Working as a curator at Kingston Museum initially brought me into contact with the Denise Wren collection of ceramics and archive. And curating the 2017-18 ‘Hope For Beauty’ exhibition sparked the idea of going in depth and continuing with the research as a PhD at Kingston School of Art. Denise Wren was herself an alumna of the latter, so bridged these two institutions.
For half of the week I work on my PhD. A significant part of the research involves cataloguing the archive. This will result in the creation of catalogue records enabling greater public access. Sifting through Kingston’s archive also allows comparison with material held by other institutions.
The remaining half of the working week is spent as a curator, some of which focuses on the Wren Collection. In 2019 I couriered ceramics to Ditchling Museum of Art + Craft to lend for their ‘Women’s Work’ exhibition on interwar women makers. Also that year the Decorative Arts Society awarded Kingston Museum £5K of funding to redisplay the ceramics collection. Part of this grant enabled a new gallery display of Wren ceramics.
The roles of researcher and curator might seem like they are a good fit, mutually reinforcing each other, and in some ways this is so. It is easier to attract funding and publicity when multiple institutions are backing a project. Yet the differing priorities of these positions can lead to conflict.
Curatorial work aims to make objects widely accessible to visitors. Usually through creating displays, websites and events narrating the people, places or events linked to the objects. Thus the curator is essentially a mediator. What curatorial research does not do on a day to day basis is to radically question the underlying purpose and methods of the museum. This is the role of academic research. Yet the forms which this takes, such as conference papers and articles, are less available to a wide public.
So what might an academic, in contrast to a curatorial, approach to the Wren collection be? A main question of my PhD is why Wren’s interwar ceramics tended to be viewed as amateur. I examine her ‘process’, in other words her teaching, pottery demonstrations, writing instructional texts and development of tools to make ceramics, rather than concentrating on the finished product, the pots she made.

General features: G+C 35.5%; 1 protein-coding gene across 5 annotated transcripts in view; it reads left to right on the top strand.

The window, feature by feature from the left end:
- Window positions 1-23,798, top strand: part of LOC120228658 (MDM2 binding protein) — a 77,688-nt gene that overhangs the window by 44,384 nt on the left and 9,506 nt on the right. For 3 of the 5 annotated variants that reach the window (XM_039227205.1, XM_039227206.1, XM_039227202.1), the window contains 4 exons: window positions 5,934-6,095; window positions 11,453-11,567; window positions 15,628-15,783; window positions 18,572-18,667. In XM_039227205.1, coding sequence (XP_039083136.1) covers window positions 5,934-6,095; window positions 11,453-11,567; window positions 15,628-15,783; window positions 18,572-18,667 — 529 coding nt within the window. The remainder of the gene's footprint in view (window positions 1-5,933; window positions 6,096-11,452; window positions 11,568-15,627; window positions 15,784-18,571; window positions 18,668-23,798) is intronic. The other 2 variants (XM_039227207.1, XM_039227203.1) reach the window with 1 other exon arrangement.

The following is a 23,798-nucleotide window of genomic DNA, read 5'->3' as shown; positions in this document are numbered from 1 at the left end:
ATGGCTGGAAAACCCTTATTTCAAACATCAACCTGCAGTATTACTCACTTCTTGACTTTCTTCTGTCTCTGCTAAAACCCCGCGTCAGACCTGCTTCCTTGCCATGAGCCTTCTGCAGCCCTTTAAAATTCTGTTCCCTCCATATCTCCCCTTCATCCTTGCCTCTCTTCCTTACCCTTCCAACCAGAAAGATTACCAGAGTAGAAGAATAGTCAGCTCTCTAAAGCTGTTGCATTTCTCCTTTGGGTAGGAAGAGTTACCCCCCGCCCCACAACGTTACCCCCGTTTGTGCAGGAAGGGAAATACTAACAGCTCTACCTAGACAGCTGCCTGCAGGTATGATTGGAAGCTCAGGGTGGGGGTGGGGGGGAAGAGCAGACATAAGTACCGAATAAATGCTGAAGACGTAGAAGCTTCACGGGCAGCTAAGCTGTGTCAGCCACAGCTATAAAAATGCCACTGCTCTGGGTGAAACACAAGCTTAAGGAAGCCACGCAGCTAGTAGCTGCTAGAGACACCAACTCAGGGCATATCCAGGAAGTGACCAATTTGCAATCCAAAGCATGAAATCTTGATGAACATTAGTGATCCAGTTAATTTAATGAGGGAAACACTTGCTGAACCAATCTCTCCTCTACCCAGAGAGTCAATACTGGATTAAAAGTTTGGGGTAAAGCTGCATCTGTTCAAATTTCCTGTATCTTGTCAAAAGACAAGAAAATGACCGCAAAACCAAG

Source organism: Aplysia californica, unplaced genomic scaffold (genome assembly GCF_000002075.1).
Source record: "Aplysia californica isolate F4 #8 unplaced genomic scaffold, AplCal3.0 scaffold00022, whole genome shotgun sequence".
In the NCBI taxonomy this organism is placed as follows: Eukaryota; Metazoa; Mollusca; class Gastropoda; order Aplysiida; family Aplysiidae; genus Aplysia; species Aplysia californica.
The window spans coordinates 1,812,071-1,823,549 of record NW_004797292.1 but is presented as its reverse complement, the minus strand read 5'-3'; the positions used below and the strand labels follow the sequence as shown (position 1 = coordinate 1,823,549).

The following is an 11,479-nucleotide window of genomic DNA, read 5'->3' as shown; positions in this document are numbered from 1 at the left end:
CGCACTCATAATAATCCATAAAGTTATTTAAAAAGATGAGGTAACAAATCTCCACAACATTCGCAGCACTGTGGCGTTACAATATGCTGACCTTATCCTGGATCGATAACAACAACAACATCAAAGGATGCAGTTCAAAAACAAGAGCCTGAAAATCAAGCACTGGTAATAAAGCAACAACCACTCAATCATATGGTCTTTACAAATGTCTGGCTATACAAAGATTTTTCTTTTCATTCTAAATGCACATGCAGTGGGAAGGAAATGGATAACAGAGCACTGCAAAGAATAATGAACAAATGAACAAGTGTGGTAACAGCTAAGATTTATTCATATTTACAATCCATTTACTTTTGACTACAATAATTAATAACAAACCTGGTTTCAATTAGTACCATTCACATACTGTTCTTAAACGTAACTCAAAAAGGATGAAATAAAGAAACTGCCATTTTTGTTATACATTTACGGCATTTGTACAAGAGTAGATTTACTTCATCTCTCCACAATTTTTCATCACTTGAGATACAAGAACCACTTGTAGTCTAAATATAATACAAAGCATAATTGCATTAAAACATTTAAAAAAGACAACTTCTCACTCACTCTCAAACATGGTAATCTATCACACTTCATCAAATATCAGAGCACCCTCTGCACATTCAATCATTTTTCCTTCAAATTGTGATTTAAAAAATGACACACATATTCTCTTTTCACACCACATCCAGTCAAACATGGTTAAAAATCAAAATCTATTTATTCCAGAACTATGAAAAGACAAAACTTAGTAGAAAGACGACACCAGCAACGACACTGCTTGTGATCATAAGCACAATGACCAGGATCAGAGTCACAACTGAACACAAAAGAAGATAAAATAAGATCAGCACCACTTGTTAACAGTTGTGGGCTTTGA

A number of issues relating to studying, collecting and displaying Wren can be unpacked in my role as a researcher in an academic setting. However, as a museum curator I work under a set of constraints which makes such open questioning harder to achieve.
Researching and displaying work by a particular maker has a measurable effect upon their reputation. Since the ‘Hope For Beauty’ exhibition, I have been contacted by owners of Wren ceramics wanting to know about the history of their pieces. If Wren’s name becomes better known as her pottery is more widely disseminated via exhibitions which receive coverage in the national press, this could cause her ceramics to rise in value.
Denise Wren’s relatives generously donated material to the museum for free. But if its value increases, owners may prefer to sell items, thus making it harder for poorly funded local museums like Kingston to acquire such items. Additional spending might also be incurred from the need to increase the security of the display cases which house these objects and in insuring them.